With approximately one hundred year-round residents, Waldron Island is the most remote of the inhabited San Juan Islands. Few people make it to Waldron. Set apart from the rest of the San Juan Islands by the swift currents of President’s Channel, Waldron is to the rest of the islands what the islands in general are to the mainland. With no electrical service, no running water, and no paved roads, Waldron is very self-sufficient. Indeed, this little island on the fringe of the archipelago is practically a respite from civilization itself.
Culture on Waldron revolves around the post office, a one-room schoolhouse, and a county dock; the island attracts people for whom this is enough. Public access is extremely limited, which in itself, preserves Waldron’s unique character. Those who stay long enough to call it home must know how to make things work, or be capable of doing without. Indeed, characterized by an independent pioneer spirit that brought their parents and grandparents to the island to homestead, folks on Waldron may be the quintessential islanders.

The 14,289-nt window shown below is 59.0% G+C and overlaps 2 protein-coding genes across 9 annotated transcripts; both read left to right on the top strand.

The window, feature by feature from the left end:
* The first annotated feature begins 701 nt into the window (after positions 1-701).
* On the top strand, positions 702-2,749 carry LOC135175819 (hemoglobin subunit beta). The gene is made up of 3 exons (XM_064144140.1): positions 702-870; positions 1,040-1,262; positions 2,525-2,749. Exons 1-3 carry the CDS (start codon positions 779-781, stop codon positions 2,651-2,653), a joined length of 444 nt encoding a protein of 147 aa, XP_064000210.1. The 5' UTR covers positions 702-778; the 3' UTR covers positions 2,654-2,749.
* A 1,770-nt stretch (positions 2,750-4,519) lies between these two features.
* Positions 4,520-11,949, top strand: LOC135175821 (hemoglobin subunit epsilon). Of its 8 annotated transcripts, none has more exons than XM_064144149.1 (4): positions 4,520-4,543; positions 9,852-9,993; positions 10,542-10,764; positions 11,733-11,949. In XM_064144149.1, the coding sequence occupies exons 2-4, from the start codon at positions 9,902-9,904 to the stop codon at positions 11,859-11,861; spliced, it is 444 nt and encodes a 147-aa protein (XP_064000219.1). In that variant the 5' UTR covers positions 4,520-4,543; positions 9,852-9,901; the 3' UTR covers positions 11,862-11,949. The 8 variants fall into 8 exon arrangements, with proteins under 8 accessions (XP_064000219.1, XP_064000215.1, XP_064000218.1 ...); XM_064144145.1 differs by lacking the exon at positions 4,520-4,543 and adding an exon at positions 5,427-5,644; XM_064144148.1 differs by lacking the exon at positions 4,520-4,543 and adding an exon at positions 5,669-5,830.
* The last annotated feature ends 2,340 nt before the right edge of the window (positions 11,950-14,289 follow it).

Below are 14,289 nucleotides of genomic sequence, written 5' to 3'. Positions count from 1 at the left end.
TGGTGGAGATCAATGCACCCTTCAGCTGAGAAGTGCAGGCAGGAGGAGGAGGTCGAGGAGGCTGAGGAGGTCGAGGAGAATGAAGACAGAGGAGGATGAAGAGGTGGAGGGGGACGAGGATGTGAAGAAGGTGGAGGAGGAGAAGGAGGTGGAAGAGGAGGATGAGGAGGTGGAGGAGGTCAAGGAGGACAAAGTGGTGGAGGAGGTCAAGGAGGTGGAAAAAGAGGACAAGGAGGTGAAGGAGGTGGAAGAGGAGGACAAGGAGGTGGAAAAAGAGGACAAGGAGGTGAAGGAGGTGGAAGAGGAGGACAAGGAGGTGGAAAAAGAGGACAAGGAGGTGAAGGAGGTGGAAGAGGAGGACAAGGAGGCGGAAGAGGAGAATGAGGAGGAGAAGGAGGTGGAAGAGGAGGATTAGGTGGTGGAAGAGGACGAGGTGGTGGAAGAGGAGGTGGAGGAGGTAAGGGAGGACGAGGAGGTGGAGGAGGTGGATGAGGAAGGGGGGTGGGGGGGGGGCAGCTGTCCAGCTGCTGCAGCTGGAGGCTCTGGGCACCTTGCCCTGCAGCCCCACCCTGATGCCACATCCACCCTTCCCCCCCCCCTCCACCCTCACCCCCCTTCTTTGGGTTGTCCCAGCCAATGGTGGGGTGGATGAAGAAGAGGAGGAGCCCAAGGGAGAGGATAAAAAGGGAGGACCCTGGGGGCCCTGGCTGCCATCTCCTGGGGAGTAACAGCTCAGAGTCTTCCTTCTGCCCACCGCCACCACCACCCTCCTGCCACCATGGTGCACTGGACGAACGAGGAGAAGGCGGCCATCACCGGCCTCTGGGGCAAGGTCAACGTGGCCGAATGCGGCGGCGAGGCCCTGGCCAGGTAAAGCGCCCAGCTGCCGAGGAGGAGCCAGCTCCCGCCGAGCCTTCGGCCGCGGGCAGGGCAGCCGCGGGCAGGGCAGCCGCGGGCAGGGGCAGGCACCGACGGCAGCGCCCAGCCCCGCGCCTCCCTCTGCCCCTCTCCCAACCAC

Waldron is what all the islands used to be – remote, magical, and rural. The island economy, although influenced by fishing and logging, was traditionally agricultural. The difference between Waldron and the other islands is that Waldron is still basically a farming island.
Less affected not only by civilization but also by many of the natural pests that challenge gardeners on Lopez, San Juan, and Orcas, farmers on Waldron harvest organically grown flowers, fruits, and vegetables of exceptional quality. With superior cultivation practices, Waldron farmers share ideas and collectively practice powerful sustainable gardening to ensure healthy plants. With a consistent presence at the local Farmer’s Market, produce and flowers from Waldron are both highly anticipated and coveted.